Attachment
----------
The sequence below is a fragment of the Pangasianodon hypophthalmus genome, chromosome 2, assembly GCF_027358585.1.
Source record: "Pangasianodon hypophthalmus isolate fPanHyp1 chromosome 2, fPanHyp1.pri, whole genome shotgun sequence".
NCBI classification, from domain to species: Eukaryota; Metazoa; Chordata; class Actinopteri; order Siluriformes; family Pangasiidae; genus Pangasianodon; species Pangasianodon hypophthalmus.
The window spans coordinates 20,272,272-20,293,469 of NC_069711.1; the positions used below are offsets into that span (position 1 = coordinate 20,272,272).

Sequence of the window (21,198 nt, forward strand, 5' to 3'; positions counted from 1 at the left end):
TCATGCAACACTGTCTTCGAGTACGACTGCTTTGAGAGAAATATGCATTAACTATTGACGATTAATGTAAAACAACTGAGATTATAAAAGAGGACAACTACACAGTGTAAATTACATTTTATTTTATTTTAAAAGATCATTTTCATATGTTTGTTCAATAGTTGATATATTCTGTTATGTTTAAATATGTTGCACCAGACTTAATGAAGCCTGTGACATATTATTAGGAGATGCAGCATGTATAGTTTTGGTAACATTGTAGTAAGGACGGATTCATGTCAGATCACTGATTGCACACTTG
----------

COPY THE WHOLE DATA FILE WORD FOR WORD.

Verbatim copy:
The sequence below is a fragment of the Pangasianodon hypophthalmus genome, chromosome 2, assembly GCF_027358585.1.
Source record: "Pangasianodon hypophthalmus isolate fPanHyp1 chromosome 2, fPanHyp1.pri, whole genome shotgun sequence".
NCBI classification, from domain to species: Eukaryota; Metazoa; Chordata; class Actinopteri; order Siluriformes; family Pangasiidae; genus Pangasianodon; species Pangasianodon hypophthalmus.
The window spans coordinates 20,272,272-20,293,469 of NC_069711.1; the positions used below are offsets into that span (position 1 = coordinate 20,272,272).

Sequence of the window (21,198 nt, forward strand, 5' to 3'; positions counted from 1 at the left end):
TCATGCAACACTGTCTTCGAGTACGACTGCTTTGAGAGAAATATGCATTAACTATTGACGATTAATGTAAAACAACTGAGATTATAAAAGAGGACAACTACACAGTGTAAATTACATTTTATTTTATTTTAAAAGATCATTTTCATATGTTTGTTCAATAGTTGATATATTCTGTTATGTTTAAATATGTTGCACCAGACTTAATGAAGCCTGTGACATATTATTAGGAGATGCAGCATGTATAGTTTTGGTAACATTGTAGTAAGGACGGATTCATGTCAGATCACTGATTGCACACTTG